Mar 06

Attributes: Functional vs. Side-effects

By Joel de Guzman Add comments

We (the spirit developers) are obviously advocates of FP (functional programming). We use as much FP as we can in the design of Spirit. Spirit is essentially a parser-combinator library in the likes of Haskell parser libraries such as Parsec. The similarities end however in how we deal with imperative constructs that are taboos in the FP world. We are in C++ after all, and we are not FP purists. We still embrace side-effects and all these “warts” whenever reasonable. Frank Dellaert has this to say in the Spirit list:

Hmmm. It seems there are two ways to use spirit: the “functional” way, and the “side-effect” way. I very much like the functional way, but this little exception breaks it (are there others?). Seems that if there are many questions about this, it also breaks the user’s model of how the parser works.

I think the copying and swapping is only a problem if the caller provided a reference, right? Otherwise you could allocate the attribute on the heap and just swap the pointers, internally? You could even get rid of the user-supplied reference altogether (spirit 3?) by returning a boost::optional instead of bool. If they want to use imperative style, users can always use semantic actions.

Here’s my reply:

We’ve deliberated long and hard on whether to (always) return/synthesize an attribute or pass it in by reference. You know now that we’ve chosen the “side-effect” path, for good reasons. Foremost is efficiency. Passing in an empty container for the parser to fill-in (“build” or “compile” if you will) was deemed more efficient than returning the attribute, especially if we are dealing with large objects; say a humongous AST. At the time, we didn’t have move semantics (it was in the horizon when V2 was being designed, but we don’t want to rely on future language features) — big objects are often containers or have containers. There’s also the issue of type deduction. Consider this expression:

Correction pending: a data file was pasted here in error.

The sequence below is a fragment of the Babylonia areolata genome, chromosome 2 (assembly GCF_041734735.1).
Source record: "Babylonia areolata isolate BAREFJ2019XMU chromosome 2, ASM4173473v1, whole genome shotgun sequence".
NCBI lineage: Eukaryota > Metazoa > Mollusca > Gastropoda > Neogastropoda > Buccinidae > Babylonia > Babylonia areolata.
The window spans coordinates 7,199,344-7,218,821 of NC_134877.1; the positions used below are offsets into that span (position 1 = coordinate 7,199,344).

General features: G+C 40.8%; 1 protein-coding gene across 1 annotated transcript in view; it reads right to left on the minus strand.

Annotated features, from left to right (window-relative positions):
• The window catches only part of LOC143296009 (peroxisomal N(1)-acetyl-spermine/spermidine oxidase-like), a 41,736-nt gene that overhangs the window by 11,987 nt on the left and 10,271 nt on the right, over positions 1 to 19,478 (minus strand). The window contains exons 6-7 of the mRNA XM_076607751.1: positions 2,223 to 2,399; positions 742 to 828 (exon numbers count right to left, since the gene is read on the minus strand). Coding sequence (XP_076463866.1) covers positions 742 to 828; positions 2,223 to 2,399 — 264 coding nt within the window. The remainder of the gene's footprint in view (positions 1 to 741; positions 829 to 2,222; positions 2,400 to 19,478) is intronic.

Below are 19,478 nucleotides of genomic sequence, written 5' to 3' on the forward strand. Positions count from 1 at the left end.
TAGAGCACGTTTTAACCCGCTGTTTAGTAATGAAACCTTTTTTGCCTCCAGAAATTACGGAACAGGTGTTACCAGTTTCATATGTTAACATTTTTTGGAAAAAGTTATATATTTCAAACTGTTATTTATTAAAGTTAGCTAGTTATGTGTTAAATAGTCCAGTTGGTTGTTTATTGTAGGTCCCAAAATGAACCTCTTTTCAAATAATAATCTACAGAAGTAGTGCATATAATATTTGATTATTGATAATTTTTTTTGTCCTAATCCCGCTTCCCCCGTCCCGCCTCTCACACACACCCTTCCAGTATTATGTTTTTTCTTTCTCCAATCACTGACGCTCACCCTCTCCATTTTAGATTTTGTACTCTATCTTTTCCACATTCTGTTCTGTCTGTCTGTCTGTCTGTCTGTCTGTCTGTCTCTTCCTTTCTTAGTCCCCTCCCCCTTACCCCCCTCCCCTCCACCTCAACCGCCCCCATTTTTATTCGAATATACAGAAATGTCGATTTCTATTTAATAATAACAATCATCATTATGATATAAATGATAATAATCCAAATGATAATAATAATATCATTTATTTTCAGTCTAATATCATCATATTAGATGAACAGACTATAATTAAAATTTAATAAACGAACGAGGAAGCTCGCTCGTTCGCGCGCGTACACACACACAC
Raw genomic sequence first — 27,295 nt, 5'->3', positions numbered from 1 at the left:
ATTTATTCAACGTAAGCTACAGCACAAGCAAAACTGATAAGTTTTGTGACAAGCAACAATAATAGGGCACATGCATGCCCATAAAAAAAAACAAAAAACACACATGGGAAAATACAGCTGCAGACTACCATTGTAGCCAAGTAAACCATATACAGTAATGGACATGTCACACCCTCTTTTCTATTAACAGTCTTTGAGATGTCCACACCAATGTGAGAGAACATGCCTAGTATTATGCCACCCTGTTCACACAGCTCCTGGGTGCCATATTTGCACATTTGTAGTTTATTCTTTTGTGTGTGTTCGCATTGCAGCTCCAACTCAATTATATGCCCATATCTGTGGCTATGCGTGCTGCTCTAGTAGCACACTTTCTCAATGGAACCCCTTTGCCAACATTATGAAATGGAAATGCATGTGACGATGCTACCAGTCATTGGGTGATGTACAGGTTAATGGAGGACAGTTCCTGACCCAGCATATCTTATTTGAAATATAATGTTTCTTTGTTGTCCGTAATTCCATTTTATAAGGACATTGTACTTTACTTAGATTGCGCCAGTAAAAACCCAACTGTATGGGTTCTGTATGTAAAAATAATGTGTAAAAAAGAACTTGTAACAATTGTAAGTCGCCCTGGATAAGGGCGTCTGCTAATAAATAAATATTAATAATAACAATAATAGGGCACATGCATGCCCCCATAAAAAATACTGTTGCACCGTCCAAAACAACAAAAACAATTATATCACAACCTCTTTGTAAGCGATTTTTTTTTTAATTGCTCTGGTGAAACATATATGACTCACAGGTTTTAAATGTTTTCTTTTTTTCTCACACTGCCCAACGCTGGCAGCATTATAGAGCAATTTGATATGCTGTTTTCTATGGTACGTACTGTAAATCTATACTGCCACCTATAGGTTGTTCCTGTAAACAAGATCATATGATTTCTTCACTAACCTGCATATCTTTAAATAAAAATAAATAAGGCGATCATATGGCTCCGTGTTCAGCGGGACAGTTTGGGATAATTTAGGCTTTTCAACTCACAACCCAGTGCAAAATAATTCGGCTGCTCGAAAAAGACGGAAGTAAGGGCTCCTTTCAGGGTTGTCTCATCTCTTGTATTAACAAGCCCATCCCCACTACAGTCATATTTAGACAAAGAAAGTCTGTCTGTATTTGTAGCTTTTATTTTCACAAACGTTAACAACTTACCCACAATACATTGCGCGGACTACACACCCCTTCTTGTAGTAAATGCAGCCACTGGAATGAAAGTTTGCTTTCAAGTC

double_ >> double_

what is its (synthesized) attribute? It’s a tuple<double, double> of course. But the expression alone does not allow you to specify the exact type that you want; e.g. std::complex. Say we want to compose this into:

*(double_ >> double)

now what is its type? Without any hints, we can only give you a generic type: std::vector<tuple<double, double> >; even if what you really want is std::list<std::complex>, say, or MyComplexVec.

You might be tempted to use semantic action and make its return type the attribute, e.g.:

(double_ >> double)[make_complex(_1, _2)]

but then you have to sprinkle *all* your nodes with SAs making your grammar unwieldy (SAs also have a tendency of polluting a grammar with imperative code and semantics which stifle generic reuse).

Then, adding MyComplexVec, we will have:

*((double_ >> double)[make_complex(_1, _2)])[make_MyComplexVec(_1)]

This, IMO, is ugly code -something I dislike with pure attribute grammars. It can and should be simply:

 *(double_ >> double)

Clear and decoration free! ..and let the library deduce the attribute in different ways:

parse(..., my_complex_vec)

or

parse(..., std_list_of_double_pairs)

such is the beauty of generic programming.

Frank Dellaert

One Response to “Attributes: Functional vs. Side-effects”

  1. anders li says:

    let’s think about GCC4.x. It implements LL(2) parser manually in the front end.Within the parsing, it embeds lots of semantic actions to form its tailored huge AST (GENERIC TREE in gcc). I think for such a large and complex gcc AST, how could we define the AST and make the productions as simple as the above example(double_ >> double_) and just use parse_phrase(…, gcc_AST) to fill the monster AST. If change the GCC front end to use spirit, I think SAs are the right choice. Of cause for such a simple example above, SA is not so necessary.

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